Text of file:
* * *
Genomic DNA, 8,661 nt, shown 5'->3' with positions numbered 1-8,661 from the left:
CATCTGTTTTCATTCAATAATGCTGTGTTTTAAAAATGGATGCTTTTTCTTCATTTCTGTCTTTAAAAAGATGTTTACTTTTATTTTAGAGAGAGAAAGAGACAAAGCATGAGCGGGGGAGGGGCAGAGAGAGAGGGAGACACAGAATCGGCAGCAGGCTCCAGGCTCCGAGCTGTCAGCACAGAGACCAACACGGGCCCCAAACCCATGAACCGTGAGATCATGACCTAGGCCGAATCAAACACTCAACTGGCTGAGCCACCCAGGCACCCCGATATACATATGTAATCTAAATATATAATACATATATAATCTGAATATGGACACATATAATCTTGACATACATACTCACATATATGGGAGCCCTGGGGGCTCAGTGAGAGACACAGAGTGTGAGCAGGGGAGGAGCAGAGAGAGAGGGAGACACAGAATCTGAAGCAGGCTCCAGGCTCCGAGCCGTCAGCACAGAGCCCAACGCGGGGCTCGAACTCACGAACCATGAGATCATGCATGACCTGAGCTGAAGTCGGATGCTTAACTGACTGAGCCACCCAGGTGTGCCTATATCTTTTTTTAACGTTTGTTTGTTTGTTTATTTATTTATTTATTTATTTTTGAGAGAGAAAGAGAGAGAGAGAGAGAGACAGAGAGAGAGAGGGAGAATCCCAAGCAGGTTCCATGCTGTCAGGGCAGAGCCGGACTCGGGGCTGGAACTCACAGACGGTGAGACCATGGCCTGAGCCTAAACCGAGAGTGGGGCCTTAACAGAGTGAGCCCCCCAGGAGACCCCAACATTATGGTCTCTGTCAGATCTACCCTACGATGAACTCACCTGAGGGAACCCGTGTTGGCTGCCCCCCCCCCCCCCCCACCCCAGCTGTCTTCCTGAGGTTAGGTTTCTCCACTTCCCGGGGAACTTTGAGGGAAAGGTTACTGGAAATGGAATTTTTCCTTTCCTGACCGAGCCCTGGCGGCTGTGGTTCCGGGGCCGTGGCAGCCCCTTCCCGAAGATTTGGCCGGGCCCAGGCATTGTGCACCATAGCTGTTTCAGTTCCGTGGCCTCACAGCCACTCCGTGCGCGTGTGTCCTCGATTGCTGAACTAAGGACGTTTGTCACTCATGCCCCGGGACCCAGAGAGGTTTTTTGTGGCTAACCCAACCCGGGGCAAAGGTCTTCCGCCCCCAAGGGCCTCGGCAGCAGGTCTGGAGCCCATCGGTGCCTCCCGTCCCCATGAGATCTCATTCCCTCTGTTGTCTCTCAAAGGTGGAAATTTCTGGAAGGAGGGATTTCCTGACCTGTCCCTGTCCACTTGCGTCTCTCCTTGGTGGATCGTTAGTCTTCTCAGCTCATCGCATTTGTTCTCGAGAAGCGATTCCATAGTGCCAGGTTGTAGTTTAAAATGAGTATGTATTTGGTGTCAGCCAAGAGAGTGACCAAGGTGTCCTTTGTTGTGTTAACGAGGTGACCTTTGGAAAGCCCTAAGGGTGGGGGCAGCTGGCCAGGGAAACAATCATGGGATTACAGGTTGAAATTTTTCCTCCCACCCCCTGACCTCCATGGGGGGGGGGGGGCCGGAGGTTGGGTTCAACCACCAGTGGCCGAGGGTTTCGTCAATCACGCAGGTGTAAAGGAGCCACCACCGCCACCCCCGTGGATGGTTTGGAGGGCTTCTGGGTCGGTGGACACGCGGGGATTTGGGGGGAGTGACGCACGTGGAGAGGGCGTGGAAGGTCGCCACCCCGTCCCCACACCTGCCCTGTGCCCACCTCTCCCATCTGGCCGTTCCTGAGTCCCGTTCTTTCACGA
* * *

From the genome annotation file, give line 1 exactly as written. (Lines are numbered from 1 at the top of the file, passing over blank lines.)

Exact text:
Genomic DNA, 8,661 nt, shown 5'->3' with positions numbered 1-8,661 from the left: